Going down another rabbit hole to connect the dots between the sugar industry’s use of glyphosate in the Everglades Agricultural Area and its impacts to manatees only further distracts from true South Florida ecosystem restoration efforts.
As a retired scientist who worked for the South Florida Water Management District for 31 years, the last 25 of them focused on Everglades restoration, I’ve seen my fair share of scientific studies. I was proud to work for one of the nation’s premier water management agencies that is responsible for managing water in one of our nation’s largest and most complex systems. I spent many years as an estuarine scientist in the Restoration Coordination Verification (RECOVER) program, which I headed as program manager until 2020.
During my tenure at the SFWMD, water managers based decisions on data and sound science. The Agency’s goal is to balance the many competing water needs of the system and make science-based decisions that benefit the broader public over any particular single interest.
A recent study published in Environmental International using data collected in 2019 and 2020 in the Caloosahatchee River and estuary, the St. Lucie River and estuary and two storm water treatment areas south of the Everglades Agricultural Area found higher concentrations of glyphosate in the Florida manatee than past studies (2009-2019), which evaluated manatee samples from Southern Georgia, Crystal River and Brevard County. This study has received some attention in the media due to its attempts to explain that the higher concentrations in manatees sampled in the Caloosahatchee and St. Lucie River were due to the use of glyphosate in agricultural sugarcane farming practices in the Everglades Agricultural Area.
What struck me from the article was not just that glyphosate was being detected in increased levels in the Florida manatee, but that it appears the authors were trying to connect this comprehensive issue specifically to the sugar industry located south of the lake in the Everglades area. Glyphosate is the most popular herbicide in existence today. It’s popularity is the result of characteristics such as a short half life, and it is used in most agriculture as well as by many other users, as the authors point out, and may have measurable negative impacts to the environment. There are numerous studies currently underway that should help to clarify these impacts.
Additionally, the study’s findings conflict with decades of data published by SFWMD. The study examines locations of Lake Okeechobee discharges, in particular the Caloosahatchee and St. Lucie, but water from areas south of Lake Okeechobee, where the Everglades area sugar farms are located, generally do not go north into Lake Okeechobee, and thus is not released into the Caloosahatchee or St. Lucie. In fact, between the time period of 1983 to 2017 waters from the Everglades area only contributed 6% of the total volume. And if you look at the more recent time frame of 2005 to present, that has dropped to 4%. During the study period, there was no back pumping through structures from the Everglades area into Lake Okeechobee, therefore it is difficult to accept the linkage between Everglades area farming practices and Manatees recently studied in the Caloosahatchee and St. Lucie estuaries.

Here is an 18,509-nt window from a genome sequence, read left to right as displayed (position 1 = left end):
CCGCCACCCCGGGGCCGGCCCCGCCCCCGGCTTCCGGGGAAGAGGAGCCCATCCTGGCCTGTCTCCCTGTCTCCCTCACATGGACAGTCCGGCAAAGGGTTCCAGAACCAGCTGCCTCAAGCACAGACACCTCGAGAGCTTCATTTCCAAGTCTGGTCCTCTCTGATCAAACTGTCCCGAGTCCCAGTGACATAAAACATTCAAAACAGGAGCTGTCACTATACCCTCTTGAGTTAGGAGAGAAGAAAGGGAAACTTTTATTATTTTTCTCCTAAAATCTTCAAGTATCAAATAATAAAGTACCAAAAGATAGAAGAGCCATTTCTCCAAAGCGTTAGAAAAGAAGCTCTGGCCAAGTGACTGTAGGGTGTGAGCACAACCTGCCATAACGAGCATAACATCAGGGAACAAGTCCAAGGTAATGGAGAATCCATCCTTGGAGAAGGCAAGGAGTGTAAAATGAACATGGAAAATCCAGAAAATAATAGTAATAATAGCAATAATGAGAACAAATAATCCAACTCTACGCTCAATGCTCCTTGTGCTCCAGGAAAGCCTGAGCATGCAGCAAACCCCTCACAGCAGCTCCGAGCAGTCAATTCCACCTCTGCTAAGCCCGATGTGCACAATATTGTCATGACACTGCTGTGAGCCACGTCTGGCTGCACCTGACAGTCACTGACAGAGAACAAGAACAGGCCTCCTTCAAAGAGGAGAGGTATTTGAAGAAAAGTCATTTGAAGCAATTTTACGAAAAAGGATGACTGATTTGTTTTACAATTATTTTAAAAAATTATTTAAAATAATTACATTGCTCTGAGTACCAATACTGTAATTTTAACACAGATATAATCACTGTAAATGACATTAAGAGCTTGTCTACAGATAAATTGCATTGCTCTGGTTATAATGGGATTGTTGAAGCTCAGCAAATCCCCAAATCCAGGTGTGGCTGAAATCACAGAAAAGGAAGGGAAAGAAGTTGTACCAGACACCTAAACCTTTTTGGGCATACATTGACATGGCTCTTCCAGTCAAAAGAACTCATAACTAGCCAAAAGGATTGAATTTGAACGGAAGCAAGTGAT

On average 60% to 70% of the flows discharging to the Caloosahatchee and St. Lucie Estuaries originate from local basin runoff with the rest being supplied by Lake Okeechobee with inflows primarily coming from basins north, east and west of the lake.
Concentrations of glyphosate to the Caloosahatchee and St. Lucie Estuaries would more likely come from aquatic weeds-spraying in the lake and canals, agricultural sources north, east and west of the lake, or any number of other sources, including golf courses, and residential and commercial development in these watersheds. Without the use of specific tracers it would be impossible to determine where the glyphosate originated.
The article seems to lack data to indicate that farming south of Lake Okeechobee has any impact on manatees sampled in the St. Lucie and Caloosahatchee. The highest levels found before sugar cane harvest occurred during the wettest months, which correspond to freshwater discharges to estuaries from the local watersheds and/or Lake Okeechobee.
For our children, grandchildren and all future residents of the state we need to continue to ramp up all local efforts to improve water quality as well as move forward rapidly to implement the Comprehensive Everglades Restoration Plan. If glyphosate is causing problems in our environment and even possibly to humans, as some studies suggest, it is not just a sugar industry issue as it is used throughout the entire agricultural and urban landscape by both private and public entities as indicated in the article. Let’s not waste precious time going down another rabbit hole.
Patricia Gorman is a former member of the Southwest Florida Water Management District.